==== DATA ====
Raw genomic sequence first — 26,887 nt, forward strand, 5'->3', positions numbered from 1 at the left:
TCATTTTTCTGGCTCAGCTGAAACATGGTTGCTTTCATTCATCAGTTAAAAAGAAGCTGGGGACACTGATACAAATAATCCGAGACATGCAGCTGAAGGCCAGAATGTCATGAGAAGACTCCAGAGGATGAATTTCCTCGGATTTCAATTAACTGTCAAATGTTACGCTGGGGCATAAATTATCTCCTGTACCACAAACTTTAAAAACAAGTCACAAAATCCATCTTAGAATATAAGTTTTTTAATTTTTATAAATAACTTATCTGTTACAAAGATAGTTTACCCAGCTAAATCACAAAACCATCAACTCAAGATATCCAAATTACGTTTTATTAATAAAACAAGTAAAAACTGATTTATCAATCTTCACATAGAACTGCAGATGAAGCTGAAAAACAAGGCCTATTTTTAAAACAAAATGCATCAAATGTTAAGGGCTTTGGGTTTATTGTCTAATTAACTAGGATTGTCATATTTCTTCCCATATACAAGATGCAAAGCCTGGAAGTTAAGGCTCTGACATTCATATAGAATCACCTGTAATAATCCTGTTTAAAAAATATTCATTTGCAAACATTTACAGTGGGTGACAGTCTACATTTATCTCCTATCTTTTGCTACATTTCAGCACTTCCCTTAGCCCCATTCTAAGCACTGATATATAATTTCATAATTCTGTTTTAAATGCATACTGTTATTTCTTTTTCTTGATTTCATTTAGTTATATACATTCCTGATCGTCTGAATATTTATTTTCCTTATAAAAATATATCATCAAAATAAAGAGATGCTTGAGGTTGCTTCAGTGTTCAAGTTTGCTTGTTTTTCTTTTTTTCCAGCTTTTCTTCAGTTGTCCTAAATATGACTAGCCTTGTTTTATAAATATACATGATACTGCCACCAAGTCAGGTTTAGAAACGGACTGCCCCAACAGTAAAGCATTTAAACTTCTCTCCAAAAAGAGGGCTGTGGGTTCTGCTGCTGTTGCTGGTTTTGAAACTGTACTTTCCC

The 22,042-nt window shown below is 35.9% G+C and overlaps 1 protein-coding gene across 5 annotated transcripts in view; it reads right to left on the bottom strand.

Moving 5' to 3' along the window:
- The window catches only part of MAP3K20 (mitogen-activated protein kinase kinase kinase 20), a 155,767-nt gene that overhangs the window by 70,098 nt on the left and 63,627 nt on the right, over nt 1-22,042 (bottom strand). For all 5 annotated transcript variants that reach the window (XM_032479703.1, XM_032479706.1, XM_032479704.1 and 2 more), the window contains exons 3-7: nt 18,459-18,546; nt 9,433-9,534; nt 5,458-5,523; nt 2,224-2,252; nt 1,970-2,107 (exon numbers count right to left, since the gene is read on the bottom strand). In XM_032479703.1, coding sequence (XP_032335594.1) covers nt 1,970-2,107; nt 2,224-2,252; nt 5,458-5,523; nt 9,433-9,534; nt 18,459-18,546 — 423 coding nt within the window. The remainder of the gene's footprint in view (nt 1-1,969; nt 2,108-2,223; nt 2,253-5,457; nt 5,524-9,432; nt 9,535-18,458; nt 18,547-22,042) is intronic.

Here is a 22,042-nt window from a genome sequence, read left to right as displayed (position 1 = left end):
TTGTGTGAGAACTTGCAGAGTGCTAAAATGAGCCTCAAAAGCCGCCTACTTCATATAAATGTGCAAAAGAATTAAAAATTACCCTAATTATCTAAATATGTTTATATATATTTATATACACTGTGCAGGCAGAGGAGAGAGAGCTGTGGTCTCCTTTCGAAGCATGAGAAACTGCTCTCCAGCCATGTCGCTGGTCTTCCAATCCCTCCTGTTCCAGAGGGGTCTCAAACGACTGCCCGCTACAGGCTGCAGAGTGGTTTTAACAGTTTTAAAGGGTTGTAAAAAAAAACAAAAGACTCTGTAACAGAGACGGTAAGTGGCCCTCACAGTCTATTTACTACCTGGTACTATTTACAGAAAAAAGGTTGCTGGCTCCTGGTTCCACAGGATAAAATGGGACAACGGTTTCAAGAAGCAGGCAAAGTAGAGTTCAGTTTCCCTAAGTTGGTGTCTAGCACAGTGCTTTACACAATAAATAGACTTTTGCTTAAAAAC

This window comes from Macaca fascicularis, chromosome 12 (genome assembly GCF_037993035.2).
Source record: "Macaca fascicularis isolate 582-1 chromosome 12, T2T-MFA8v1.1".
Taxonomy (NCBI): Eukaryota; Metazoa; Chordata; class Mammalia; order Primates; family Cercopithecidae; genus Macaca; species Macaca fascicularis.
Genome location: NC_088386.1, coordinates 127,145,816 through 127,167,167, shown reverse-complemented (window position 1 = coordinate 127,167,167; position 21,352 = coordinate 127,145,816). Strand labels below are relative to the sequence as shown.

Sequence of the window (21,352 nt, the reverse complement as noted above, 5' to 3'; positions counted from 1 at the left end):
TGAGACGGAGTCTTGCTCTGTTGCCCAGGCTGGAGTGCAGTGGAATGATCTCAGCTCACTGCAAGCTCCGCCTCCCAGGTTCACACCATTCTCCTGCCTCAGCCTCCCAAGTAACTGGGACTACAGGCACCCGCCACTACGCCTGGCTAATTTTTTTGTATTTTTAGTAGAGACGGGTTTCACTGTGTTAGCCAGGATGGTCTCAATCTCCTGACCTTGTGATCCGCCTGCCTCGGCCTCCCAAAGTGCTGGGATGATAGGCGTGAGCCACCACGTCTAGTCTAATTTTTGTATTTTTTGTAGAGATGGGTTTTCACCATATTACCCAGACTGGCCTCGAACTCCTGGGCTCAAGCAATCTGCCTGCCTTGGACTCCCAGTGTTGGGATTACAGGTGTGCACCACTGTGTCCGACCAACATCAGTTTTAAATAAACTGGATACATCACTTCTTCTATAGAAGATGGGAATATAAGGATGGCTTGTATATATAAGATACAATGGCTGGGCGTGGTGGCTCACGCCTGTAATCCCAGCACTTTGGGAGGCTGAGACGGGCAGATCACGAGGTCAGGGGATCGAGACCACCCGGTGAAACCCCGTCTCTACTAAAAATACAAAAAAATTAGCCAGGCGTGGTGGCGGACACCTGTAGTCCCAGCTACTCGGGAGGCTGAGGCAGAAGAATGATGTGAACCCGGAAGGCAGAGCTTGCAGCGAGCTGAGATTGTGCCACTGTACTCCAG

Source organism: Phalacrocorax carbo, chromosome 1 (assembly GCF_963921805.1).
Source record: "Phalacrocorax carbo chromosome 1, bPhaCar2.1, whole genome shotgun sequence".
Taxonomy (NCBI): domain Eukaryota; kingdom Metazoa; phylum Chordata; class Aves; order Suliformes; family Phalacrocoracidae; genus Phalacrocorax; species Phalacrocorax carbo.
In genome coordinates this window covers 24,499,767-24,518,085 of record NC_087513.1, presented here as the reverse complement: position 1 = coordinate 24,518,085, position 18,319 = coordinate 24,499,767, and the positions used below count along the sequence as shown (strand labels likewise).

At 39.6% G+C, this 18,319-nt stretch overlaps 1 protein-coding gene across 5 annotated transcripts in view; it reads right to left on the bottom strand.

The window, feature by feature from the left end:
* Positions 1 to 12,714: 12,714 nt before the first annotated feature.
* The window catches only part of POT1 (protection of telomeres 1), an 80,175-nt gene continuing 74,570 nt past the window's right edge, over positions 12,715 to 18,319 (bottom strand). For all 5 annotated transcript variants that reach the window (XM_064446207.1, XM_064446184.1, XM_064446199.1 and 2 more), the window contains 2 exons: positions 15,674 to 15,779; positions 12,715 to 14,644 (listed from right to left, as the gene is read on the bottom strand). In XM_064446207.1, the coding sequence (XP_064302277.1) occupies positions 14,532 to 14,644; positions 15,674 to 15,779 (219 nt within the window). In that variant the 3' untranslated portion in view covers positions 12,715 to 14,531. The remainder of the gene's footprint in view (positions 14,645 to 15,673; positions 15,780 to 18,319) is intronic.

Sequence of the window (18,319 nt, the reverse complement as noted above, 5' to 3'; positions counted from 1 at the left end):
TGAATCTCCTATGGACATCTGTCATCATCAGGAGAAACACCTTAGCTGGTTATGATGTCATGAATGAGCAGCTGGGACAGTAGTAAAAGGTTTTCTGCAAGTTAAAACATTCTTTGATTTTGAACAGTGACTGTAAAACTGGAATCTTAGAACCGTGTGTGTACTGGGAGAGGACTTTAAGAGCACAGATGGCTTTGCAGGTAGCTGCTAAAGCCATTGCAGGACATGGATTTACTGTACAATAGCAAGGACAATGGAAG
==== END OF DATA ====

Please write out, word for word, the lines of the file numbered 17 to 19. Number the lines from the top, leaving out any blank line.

In genome coordinates this window covers 24,499,767-24,518,085 of record NC_087513.1, presented here as the reverse complement: position 1 = coordinate 24,518,085, position 18,319 = coordinate 24,499,767, and the positions used below count along the sequence as shown (strand labels likewise).

At 39.6% G+C, this 18,319-nt stretch overlaps 1 protein-coding gene across 5 annotated transcripts in view; it reads right to left on the bottom strand.

The window, feature by feature from the left end: